Kwan began his career as a cinematographer, shooting, among other things, Pang Ho-cheung’s Love in a Puff, Vulgaria, and Aberdeen, the two Cold War movies (which are kind of the best possible version of the too-slick, self-serious post-Infernal Affairs genre film), Project Gutenberg, and Ann Hui’s 2012 short My Way. That My Way, a tasteful portrait of Francis Ng as a trans woman awaiting surgery, has nothing at all in common with this I Did It My Way. Instead, this is yet another film chasing that 21st century Heroic Bloodshed magic. Andy Lau plays a mob lawyer deeply involved in drug trafficking in Hong Kong. Eddie Peng plays the cybercrime cop on his trail. Caught in the middle is Gordon Lam Ka-tung, mob enforcer and (spoiler but not really because we all know this movie) undercover cop who’s been under so long he doesn’t know whether he’s a cop or a crook anymore. Filling out the cast are a bevy of familiar faces: Simon Yam as the head cop in charge; Lam Suet as the old school detective who doesn’t understand the internet; Philip Keung as Lau’s flashy front man; there’s even a little cameo for Kent Cheng as the owner of a local restaurant. As is usually the case here, the old men are joined by much younger women: Limbo’s Cya Liu (who in 2012 appeared in a Mainland film called On My Way) and Hedwig Tam (from Weeds on Fire).
As comfortably familiar as the stars are, so too are the plot mechanics. After a big opening shootout, Kwan settles into a comfortable rhythm: action scene, montage, tense dialogue showdown, montage, and so on for the rest of the film. The action, choreographed by Chin Ka-lok, is solid, with lots of gun fights and explosions that Kwan mostly hides in darkness, quick cuts, and whip pans and one nifty hand-to-hand fight for Peng. The action never reaches the delirious heights of Herman Yau’s recent forays into the Ancient Hong Kong Stars Play Undercover Cops Fighting Drug Crime genre: the lunatic car chase in The White Storm 2 or the explosion overkill in White Storm 3, but it moves well and mostly makes sense. The talky parts are solid too, with every veteran actor getting a chance to show how serious and determined and sad he can be, often all at the same time. The only truly tasteless bit comes when Andy interacts with his prematurely-born daughter, which looks totally fake, but you know, in a fun way. Well, that and the film’s final moments, when Andy is reunited with his wife, the one sequence in the film that almost reaches the heights of classic Hong Kong male melodrama. Oh and everything having to do with Lam Suet's character's fate. And ubiquitous audio commentator Mike Leeder's performance as a "Columbian" drug lord with a suspiciously British accent. The rest of the time we rush from one standoff to another, ripping scenes and situations and images from the past 40 years of crime films: City on Fire to Blackhat, Queen’s High to, well, Infernal Affairs.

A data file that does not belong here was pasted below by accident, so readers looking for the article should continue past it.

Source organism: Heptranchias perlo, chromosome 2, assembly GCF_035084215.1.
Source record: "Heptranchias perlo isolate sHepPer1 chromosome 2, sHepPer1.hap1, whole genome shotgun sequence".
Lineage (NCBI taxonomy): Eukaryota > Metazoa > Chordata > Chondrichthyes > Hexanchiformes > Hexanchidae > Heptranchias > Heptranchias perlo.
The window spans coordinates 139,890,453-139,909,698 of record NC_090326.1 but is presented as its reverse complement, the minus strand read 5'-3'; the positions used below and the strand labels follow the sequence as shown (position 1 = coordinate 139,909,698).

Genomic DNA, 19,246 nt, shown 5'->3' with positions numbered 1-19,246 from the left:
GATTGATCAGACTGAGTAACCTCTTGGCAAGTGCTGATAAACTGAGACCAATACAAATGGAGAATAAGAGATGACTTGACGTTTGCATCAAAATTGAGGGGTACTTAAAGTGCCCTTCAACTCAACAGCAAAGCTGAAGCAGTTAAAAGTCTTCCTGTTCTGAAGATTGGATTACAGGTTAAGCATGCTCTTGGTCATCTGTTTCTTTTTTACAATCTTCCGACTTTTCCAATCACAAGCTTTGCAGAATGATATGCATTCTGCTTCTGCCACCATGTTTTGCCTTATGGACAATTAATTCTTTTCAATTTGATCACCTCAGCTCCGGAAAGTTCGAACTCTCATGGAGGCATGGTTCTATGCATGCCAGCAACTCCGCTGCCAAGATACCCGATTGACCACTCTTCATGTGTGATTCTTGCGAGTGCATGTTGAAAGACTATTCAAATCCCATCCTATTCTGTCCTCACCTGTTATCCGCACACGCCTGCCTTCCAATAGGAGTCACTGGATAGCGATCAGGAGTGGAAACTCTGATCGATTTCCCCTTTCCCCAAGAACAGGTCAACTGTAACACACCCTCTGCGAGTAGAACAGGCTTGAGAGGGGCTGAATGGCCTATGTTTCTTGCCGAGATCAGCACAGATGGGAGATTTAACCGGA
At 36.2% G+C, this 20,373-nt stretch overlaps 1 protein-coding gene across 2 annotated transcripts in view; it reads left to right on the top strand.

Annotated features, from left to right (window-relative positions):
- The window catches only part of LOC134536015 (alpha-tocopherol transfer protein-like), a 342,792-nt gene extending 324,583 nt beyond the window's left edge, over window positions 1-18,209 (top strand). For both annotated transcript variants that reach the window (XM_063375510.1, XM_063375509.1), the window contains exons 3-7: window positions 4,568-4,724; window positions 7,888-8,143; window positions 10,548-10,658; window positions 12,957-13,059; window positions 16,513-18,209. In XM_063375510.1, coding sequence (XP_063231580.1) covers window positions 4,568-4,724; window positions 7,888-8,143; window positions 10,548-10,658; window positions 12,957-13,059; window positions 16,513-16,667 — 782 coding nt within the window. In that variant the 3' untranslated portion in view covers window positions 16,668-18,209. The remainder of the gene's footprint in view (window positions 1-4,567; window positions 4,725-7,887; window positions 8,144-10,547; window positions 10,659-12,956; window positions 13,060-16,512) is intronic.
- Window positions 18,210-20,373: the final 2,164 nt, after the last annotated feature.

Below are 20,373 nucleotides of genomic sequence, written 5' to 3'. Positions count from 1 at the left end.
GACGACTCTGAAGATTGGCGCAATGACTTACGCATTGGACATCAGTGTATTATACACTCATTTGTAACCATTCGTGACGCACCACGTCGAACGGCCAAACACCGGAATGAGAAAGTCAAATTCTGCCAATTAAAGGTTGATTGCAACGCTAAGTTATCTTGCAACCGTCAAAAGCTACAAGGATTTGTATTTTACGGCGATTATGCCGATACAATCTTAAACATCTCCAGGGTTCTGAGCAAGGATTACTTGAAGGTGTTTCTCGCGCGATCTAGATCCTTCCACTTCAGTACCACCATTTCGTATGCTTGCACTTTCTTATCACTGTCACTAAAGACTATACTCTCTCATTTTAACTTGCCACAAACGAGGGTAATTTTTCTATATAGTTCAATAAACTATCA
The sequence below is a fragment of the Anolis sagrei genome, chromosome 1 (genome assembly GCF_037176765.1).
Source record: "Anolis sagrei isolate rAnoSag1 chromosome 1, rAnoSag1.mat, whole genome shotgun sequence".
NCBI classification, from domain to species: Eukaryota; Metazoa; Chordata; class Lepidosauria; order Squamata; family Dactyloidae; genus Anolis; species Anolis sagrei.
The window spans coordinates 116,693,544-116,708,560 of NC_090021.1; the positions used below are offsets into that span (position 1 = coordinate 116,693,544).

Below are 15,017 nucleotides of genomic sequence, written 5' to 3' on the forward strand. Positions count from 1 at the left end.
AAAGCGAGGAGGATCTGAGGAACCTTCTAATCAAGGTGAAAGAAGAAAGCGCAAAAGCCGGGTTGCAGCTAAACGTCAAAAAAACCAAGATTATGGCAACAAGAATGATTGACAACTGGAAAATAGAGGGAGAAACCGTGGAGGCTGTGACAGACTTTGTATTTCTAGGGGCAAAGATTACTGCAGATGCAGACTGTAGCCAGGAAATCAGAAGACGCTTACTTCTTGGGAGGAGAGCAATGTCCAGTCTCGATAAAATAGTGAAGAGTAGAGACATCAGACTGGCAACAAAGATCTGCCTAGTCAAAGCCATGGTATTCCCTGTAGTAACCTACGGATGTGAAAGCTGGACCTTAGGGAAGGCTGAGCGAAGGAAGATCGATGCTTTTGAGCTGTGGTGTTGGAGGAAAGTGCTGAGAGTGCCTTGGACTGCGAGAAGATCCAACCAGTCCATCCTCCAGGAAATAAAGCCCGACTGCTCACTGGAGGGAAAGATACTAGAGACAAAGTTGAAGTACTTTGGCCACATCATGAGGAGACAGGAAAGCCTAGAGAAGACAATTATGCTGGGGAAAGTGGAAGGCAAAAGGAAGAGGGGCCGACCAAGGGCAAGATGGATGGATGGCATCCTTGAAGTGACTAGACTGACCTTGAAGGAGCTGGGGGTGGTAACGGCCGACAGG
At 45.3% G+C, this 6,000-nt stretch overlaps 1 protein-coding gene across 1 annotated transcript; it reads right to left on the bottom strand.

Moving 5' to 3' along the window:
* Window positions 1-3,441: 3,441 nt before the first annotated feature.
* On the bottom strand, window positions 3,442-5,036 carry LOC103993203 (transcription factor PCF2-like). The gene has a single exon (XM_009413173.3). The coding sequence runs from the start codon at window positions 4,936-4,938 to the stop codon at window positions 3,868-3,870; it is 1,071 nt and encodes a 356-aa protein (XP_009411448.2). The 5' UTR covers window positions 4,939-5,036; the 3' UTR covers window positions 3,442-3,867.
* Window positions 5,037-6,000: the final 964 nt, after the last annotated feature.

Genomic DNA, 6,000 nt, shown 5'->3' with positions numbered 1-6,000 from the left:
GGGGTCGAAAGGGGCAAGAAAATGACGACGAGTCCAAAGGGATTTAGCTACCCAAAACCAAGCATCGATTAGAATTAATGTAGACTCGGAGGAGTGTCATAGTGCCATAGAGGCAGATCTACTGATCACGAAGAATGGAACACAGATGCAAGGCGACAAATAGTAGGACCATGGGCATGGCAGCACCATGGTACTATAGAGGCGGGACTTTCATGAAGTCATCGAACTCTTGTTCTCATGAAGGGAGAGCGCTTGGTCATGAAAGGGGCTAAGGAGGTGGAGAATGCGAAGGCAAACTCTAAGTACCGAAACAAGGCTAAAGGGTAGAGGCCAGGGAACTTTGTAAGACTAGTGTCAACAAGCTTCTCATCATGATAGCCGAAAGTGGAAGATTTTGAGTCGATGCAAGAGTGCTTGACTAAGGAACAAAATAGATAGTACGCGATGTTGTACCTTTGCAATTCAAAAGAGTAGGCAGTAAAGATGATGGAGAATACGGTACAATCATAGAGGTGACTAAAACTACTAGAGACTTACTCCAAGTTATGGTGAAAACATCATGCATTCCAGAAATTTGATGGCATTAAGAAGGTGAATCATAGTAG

And it’s great to see these guys: I love old Milkyway Image movies as much as anyone, of course. But this obsession with the stars of the past, with old men way past the age when they could plausibly be working undercover in drug gangs, is doing nothing for Hong Kong cinema. Eddie Peng is the youngest star in this cast, and he’s in his 40s. It’s not as big a problem as the pressures asserted by the Mainland market and censorship apparatus, of course, both of which I Did It My Way deftly accommodates by leaning hard into the “drugs are the worst evil in history” party line with a brief Reefer Madness-type montage. But Kwan simply doesn’t have the nerve to push this logic to its unsettling conclusions, as Yau does in the White Storm movies or Johnnie To did in Drug War, without running afoul of the authorities. But the failure of the local industry to develop new stars has made for a tired, bloated cinema, one seemingly content to rest on the accomplishments of its past. A few filmmakers have broken through, making interesting films while staying within the bounds of the traditional Hong Kong crime picture, and recently those films have tended to star Gordon Lam: Soi Cheang’s Limbo and Mad Fate, Wilson Yip’s SPL: Paradox, Kelvin Chan’s Hand-Rolled Cigarette. As good as Lam is in I Did It My Way, and honestly he seems like the only one of the major stars to be really trying here, Jason Kwan hasn’t made a film that good yet. But I’m holding out hope that he might someday.